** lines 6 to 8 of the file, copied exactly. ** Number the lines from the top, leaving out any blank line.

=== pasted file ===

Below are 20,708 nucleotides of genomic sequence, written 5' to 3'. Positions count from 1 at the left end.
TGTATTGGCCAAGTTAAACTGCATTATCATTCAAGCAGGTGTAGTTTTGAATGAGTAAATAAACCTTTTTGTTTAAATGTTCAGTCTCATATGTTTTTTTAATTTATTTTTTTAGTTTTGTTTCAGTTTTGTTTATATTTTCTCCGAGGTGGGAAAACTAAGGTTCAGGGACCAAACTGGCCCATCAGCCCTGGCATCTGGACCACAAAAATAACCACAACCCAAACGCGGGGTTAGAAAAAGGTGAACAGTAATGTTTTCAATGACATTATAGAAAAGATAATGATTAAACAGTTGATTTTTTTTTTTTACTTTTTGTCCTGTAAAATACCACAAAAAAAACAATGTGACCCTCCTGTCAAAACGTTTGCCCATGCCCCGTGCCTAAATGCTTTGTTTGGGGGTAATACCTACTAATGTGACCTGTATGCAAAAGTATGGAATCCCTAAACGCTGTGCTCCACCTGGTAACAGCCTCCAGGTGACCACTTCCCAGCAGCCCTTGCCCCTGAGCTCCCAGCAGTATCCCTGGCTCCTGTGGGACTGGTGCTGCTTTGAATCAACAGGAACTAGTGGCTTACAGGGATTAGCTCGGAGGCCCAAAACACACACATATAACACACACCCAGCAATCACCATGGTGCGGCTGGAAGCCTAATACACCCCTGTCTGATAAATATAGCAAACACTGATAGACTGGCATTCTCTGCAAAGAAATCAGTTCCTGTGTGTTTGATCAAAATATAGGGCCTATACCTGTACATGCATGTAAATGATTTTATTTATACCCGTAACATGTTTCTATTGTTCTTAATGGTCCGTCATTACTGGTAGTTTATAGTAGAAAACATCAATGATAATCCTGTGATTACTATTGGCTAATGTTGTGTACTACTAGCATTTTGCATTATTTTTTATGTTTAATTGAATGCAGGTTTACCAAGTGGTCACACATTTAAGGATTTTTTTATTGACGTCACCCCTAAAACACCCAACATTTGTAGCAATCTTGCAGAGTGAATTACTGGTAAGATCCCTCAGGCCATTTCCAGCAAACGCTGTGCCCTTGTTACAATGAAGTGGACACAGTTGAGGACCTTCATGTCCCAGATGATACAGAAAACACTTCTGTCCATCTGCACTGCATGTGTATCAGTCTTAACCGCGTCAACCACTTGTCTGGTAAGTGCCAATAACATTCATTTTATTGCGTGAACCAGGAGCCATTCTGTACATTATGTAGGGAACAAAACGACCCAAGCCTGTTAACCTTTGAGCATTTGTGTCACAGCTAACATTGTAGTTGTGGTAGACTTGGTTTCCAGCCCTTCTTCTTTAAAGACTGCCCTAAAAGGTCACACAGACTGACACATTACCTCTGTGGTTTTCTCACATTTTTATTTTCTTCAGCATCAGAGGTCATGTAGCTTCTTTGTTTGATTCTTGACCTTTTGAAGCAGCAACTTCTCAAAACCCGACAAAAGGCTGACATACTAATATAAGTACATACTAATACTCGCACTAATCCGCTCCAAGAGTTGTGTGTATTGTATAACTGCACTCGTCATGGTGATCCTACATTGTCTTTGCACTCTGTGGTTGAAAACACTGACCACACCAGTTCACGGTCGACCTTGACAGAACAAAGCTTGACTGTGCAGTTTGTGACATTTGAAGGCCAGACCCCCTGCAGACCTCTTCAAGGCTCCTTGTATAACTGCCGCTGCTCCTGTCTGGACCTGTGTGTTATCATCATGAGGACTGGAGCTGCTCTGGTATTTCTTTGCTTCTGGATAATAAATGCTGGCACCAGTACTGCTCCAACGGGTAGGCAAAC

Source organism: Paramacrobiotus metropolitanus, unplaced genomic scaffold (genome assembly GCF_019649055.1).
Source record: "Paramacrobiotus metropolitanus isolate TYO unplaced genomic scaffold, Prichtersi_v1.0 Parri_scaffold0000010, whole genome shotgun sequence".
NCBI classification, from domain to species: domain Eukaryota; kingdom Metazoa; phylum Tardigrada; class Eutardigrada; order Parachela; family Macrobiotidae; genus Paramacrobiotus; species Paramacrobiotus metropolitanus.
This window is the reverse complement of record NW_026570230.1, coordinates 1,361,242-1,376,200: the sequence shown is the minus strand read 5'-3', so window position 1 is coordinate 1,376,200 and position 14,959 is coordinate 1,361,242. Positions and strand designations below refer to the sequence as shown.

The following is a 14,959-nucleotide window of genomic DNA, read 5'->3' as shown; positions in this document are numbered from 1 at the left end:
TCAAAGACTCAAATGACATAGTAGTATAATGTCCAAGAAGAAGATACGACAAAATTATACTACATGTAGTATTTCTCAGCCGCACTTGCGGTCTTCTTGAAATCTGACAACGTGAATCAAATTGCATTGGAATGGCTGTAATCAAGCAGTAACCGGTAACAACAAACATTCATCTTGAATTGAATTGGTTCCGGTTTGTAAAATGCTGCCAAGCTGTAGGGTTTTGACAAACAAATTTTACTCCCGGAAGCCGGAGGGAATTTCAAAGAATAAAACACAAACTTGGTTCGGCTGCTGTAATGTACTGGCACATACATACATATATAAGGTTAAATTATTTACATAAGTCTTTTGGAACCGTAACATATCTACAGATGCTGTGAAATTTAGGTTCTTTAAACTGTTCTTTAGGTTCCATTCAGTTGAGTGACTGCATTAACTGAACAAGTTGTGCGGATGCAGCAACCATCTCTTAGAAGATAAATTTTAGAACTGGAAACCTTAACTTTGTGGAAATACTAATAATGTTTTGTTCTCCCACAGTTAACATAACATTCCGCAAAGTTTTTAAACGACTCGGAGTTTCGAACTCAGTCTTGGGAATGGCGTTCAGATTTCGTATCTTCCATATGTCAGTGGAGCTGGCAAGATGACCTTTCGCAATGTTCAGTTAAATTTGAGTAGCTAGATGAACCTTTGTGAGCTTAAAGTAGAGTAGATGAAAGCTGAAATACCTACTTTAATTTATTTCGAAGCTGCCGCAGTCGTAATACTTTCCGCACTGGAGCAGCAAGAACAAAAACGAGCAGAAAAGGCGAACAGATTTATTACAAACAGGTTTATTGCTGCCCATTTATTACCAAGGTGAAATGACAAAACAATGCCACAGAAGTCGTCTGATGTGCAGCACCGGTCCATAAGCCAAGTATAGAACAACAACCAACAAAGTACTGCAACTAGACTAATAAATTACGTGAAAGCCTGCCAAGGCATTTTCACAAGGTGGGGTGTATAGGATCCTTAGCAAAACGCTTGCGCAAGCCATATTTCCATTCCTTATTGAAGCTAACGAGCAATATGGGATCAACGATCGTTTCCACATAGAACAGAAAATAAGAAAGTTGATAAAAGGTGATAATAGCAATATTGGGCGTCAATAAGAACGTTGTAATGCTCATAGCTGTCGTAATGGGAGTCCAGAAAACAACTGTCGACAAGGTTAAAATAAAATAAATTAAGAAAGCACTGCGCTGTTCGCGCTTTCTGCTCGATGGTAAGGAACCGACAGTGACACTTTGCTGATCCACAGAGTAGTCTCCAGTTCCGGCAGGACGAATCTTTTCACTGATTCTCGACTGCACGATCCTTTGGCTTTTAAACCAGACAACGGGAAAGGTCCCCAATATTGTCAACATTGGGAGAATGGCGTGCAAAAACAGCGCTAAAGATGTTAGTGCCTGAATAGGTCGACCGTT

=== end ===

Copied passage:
This window is the reverse complement of record NW_026570230.1, coordinates 1,361,242-1,376,200: the sequence shown is the minus strand read 5'-3', so window position 1 is coordinate 1,376,200 and position 14,959 is coordinate 1,361,242. Positions and strand designations below refer to the sequence as shown.

The following is a 14,959-nucleotide window of genomic DNA, read 5'->3' as shown; positions in this document are numbered from 1 at the left end:
TCAAAGACTCAAATGACATAGTAGTATAATGTCCAAGAAGAAGATACGACAAAATTATACTACATGTAGTATTTCTCAGCCGCACTTGCGGTCTTCTTGAAATCTGACAACGTGAATCAAATTGCATTGGAATGGCTGTAATCAAGCAGTAACCGGTAACAACAAACATTCATCTTGAATTGAATTGGTTCCGGTTTGTAAAATGCTGCCAAGCTGTAGGGTTTTGACAAACAAATTTTACTCCCGGAAGCCGGAGGGAATTTCAAAGAATAAAACACAAACTTGGTTCGGCTGCTGTAATGTACTGGCACATACATACATATATAAGGTTAAATTATTTACATAAGTCTTTTGGAACCGTAACATATCTACAGATGCTGTGAAATTTAGGTTCTTTAAACTGTTCTTTAGGTTCCATTCAGTTGAGTGACTGCATTAACTGAACAAGTTGTGCGGATGCAGCAACCATCTCTTAGAAGATAAATTTTAGAACTGGAAACCTTAACTTTGTGGAAATACTAATAATGTTTTGTTCTCCCACAGTTAACATAACATTCCGCAAAGTTTTTAAACGACTCGGAGTTTCGAACTCAGTCTTGGGAATGGCGTTCAGATTTCGTATCTTCCATATGTCAGTGGAGCTGGCAAGATGACCTTTCGCAATGTTCAGTTAAATTTGAGTAGCTAGATGAACCTTTGTGAGCTTAAAGTAGAGTAGATGAAAGCTGAAATACCTACTTTAATTTATTTCGAAGCTGCCGCAGTCGTAATACTTTCCGCACTGGAGCAGCAAGAACAAAAACGAGCAGAAAAGGCGAACAGATTTATTACAAACAGGTTTATTGCTGCCCATTTATTACCAAGGTGAAATGACAAAACAATGCCACAGAAGTCGTCTGATGTGCAGCACCGGTCCATAAGCCAAGTATAGAACAACAACCAACAAAGTACTGCAACTAGACTAATAAATTACGTGAAAGCCTGCCAAGGCATTTTCACAAGGTGGGGTGTATAGGATCCTTAGCAAAACGCTTGCGCAAGCCATATTTCCATTCCTTATTGAAGCTAACGAGCAATATGGGATCAACGATCGTTTCCACATAGAACAGAAAATAAGAAAGTTGATAAAAGGTGATAATAGCAATATTGGGCGTCAATAAGAACGTTGTAATGCTCATAGCTGTCGTAATGGGAGTCCAGAAAACAACTGTCGACAAGGTTAAAATAAAATAAATTAAGAAAGCACTGCGCTGTTCGCGCTTTCTGCTCGATGGTAAGGAACCGACAGTGACACTTTGCTGATCCACAGAGTAGTCTCCAGTTCCGGCAGGACGAATCTTTTCACTGATTCTCGACTGCACGATCCTTTGGCTTTTAAACCAGACAACGGGAAAGGTCCCCAATATTGTCAACATTGGGAGAATGGCGTGCAAAAACAGCGCTAAAGATGTTAGTGCCTGAATAGGTCGACCGTT